5 Types of Powers of Attorney and Why You Might Need Them
This information is provided by our friends at Pentagon Federal Credit Union (PenFed).
Nobody wants to think that there might come a time when you can’t make decisions for yourself. But just as every day that goes by is an opportunity for something joyful and new, so too is it a chance you could fall ill, get into an accident, or become mentally incapacitated. Would your family be able to pay the bills if you were unavailable to handle it? If you were unable to tell your doctor what kind of medical care you wanted, would your family know what to do?
A power of attorney names someone you trust to act on your behalf for important decisions and actions for your health, finances, and business matters. Most powers of attorney name a spouse, family member, or trusted friend as their designated agent.
Types of powers of attorney
1. General power of attorney. A general power of attorney gives someone you designate the legal authority to take a wide range of actions on your behalf, often including medical decisions, legal actions, and financial and business decisions.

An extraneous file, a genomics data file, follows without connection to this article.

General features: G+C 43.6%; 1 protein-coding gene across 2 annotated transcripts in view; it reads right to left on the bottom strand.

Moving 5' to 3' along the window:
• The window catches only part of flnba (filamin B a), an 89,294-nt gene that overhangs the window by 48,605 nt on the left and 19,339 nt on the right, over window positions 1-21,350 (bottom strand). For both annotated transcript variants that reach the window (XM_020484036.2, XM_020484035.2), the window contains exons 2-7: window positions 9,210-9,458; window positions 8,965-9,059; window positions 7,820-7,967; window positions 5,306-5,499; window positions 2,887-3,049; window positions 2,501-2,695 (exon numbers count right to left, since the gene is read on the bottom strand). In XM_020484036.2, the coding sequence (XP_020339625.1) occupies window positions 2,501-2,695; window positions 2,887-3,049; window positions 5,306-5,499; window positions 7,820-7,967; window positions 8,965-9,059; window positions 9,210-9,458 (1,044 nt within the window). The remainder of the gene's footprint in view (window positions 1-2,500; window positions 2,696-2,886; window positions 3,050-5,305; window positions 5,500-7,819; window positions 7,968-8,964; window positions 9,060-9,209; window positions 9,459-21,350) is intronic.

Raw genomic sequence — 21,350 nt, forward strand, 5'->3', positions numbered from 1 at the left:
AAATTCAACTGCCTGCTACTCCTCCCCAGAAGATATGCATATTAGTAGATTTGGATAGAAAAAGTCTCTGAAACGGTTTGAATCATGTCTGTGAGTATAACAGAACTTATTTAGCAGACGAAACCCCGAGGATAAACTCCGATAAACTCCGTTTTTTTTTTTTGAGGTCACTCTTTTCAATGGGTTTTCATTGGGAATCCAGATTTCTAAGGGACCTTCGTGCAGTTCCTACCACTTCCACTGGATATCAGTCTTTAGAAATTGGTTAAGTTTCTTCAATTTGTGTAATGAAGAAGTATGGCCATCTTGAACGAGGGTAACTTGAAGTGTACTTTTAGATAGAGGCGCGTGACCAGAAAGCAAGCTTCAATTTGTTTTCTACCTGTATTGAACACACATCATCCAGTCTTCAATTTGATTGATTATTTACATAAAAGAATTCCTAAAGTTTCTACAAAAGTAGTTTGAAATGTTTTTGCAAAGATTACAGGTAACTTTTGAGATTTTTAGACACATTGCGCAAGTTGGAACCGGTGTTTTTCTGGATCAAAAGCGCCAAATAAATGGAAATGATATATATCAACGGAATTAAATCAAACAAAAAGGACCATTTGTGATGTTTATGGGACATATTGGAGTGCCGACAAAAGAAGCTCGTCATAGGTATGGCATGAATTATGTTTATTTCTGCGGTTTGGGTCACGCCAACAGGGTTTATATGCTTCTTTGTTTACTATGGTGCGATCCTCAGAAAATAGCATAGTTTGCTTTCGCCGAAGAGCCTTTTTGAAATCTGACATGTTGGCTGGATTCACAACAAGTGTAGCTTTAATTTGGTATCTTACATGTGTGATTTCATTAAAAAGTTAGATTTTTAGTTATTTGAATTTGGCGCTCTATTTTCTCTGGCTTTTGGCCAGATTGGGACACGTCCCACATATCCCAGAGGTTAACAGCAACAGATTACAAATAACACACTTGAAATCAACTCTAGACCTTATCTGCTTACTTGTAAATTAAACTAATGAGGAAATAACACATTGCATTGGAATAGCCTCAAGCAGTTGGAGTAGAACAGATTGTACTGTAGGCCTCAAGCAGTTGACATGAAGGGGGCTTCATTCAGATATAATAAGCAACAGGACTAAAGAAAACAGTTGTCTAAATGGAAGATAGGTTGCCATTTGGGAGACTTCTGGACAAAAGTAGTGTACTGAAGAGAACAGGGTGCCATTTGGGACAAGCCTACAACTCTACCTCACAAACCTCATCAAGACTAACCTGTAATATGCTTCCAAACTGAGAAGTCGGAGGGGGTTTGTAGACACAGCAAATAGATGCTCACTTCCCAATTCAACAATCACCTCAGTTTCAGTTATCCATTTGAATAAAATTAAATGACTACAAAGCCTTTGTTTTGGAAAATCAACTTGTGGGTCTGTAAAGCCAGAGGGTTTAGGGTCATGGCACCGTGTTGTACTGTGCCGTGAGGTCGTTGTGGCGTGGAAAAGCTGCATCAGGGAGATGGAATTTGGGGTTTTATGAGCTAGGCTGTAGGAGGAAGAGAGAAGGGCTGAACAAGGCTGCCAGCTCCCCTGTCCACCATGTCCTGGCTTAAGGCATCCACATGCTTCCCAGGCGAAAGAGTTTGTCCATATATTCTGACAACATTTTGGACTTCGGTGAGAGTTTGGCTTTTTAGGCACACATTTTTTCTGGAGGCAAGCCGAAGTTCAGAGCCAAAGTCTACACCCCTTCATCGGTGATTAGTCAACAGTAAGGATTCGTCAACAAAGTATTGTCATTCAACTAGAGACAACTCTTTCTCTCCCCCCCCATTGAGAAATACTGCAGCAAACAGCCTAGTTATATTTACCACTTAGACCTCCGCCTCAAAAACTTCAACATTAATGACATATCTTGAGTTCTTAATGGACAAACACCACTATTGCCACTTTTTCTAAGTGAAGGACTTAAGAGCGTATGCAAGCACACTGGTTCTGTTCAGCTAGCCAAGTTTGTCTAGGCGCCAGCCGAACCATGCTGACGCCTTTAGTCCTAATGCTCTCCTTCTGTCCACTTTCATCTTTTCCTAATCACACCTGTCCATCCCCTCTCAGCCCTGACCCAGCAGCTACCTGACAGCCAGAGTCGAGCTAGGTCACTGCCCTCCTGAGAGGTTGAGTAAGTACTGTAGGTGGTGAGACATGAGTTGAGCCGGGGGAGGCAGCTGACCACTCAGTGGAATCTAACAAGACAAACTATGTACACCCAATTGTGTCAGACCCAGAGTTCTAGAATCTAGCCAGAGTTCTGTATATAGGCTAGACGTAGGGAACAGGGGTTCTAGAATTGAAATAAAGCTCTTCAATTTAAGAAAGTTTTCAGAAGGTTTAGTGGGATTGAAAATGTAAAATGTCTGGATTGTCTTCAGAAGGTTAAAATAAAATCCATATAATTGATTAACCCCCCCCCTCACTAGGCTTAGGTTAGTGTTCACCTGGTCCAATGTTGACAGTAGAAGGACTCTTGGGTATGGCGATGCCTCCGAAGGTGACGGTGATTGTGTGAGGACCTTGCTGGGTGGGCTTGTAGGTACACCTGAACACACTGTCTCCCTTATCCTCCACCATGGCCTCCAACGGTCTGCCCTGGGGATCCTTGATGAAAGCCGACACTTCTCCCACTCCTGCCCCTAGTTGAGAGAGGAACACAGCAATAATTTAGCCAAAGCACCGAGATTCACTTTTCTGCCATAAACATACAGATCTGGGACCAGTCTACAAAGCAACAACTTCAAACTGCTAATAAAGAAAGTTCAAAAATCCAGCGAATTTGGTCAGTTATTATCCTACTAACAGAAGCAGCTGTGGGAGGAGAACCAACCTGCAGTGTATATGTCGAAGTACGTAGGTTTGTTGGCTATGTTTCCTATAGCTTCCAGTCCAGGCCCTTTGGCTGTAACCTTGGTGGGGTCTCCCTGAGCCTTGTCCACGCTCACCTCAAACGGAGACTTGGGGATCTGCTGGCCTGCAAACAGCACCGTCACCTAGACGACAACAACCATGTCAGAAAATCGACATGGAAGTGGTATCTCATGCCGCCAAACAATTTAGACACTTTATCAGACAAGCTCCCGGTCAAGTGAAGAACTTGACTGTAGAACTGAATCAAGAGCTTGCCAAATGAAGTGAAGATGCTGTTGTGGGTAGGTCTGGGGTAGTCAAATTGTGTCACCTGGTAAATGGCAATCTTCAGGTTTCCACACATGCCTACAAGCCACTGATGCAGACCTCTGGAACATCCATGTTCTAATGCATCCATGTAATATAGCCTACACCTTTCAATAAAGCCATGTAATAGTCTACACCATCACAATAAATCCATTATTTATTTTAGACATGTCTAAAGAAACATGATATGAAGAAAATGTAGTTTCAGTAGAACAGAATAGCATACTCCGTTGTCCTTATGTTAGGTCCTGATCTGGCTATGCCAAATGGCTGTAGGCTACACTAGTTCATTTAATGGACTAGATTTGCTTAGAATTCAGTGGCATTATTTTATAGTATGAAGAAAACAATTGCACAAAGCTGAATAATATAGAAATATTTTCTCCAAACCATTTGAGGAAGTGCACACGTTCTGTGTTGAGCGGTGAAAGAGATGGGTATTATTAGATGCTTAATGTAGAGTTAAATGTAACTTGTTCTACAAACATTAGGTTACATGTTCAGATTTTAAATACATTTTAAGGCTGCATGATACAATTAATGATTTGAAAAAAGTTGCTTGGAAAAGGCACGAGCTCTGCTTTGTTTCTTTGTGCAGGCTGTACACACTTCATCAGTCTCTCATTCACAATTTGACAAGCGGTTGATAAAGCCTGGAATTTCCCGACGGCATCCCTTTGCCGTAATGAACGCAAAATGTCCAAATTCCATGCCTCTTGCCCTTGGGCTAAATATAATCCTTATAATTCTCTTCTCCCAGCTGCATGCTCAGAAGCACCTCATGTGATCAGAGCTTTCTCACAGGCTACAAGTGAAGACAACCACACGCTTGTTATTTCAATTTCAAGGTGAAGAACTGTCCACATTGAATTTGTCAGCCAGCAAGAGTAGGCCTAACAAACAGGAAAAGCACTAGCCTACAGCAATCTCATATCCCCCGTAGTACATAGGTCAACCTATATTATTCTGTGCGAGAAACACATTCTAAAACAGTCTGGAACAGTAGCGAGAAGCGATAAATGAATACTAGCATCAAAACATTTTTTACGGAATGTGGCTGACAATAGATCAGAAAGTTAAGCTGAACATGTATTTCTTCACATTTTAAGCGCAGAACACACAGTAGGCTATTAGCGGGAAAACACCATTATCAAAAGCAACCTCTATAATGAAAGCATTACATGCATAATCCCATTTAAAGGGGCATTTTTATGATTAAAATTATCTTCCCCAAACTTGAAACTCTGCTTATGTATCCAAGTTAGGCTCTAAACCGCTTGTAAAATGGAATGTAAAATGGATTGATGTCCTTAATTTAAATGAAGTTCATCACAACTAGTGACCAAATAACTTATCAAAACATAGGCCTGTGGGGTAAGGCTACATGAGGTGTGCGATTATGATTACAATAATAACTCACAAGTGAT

2. Limited power of attorney. A limited power of attorney allows your designated agent to act on your behalf only in the areas you specify. It may also be limited to a specific period of time — say, when a spouse is deployed overseas.
3. Durable power of attorney. A durable power of attorney remains valid even if you become incapacitated and can no longer make decisions for yourself. This allows your designated agent to make medical decisions and handle financial affairs if you become unable to do so.
4. Springing power of attorney. This is a type of durable power of attorney that goes into effect only under certain conditions — typically situations such as deployment, physical disability, or mental incompetency.
5. Health care power of attorney. This is a durable power of attorney that designates someone to make health care decisions on your behalf if you are unable to do so and empowering them to make sure you are getting the type of care you would like.
Steer your future course today
Preparing a power of attorney today can save time, money, and heartache for your family and friends in the future. It also ensures that your wishes will be followed if there comes a time when you’re no longer able to communicate them yourself.
Here’s hoping you won’t have need for a power of attorney for a very long time indeed.
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MOAA Tips for Lifelong Caregiving: Powers of Attorney: Learn about the different kinds of powers of attorney, how each works, and the requirements for each.
Homefront: Prepare for the Worst: Do you need a will, a letter of instruction, or a power of attorney? Find out more about these legal arrangements.